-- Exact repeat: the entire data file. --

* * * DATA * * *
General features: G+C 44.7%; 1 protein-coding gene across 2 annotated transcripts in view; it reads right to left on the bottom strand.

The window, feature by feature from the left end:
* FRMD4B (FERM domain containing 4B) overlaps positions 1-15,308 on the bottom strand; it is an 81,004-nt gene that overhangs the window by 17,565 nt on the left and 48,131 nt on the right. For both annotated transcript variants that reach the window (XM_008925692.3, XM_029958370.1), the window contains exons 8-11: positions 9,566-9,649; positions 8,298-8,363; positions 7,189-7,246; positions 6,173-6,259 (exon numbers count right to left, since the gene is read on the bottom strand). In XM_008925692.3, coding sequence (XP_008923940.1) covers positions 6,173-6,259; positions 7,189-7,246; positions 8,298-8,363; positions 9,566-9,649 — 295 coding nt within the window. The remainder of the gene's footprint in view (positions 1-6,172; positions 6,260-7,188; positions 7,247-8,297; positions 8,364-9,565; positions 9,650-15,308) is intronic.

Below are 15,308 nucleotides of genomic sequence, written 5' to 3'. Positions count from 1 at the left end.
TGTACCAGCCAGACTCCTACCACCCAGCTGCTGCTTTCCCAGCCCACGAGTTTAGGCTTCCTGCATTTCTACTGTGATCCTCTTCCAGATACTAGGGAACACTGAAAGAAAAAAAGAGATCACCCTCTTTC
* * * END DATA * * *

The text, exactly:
General features: G+C 44.7%; 1 protein-coding gene across 2 annotated transcripts in view; it reads right to left on the bottom strand.

The window, feature by feature from the left end:
* FRMD4B (FERM domain containing 4B) overlaps positions 1-15,308 on the bottom strand; it is an 81,004-nt gene that overhangs the window by 17,565 nt on the left and 48,131 nt on the right. For both annotated transcript variants that reach the window (XM_008925692.3, XM_029958370.1), the window contains exons 8-11: positions 9,566-9,649; positions 8,298-8,363; positions 7,189-7,246; positions 6,173-6,259 (exon numbers count right to left, since the gene is read on the bottom strand). In XM_008925692.3, coding sequence (XP_008923940.1) covers positions 6,173-6,259; positions 7,189-7,246; positions 8,298-8,363; positions 9,566-9,649 — 295 coding nt within the window. The remainder of the gene's footprint in view (positions 1-6,172; positions 6,260-7,188; positions 7,247-8,297; positions 8,364-9,565; positions 9,650-15,308) is intronic.

Below are 15,308 nucleotides of genomic sequence, written 5' to 3'. Positions count from 1 at the left end.
TGTACCAGCCAGACTCCTACCACCCAGCTGCTGCTTTCCCAGCCCACGAGTTTAGGCTTCCTGCATTTCTACTGTGATCCTCTTCCAGATACTAGGGAACACTGAAAGAAAAAAAGAGATCACCCTCTTTC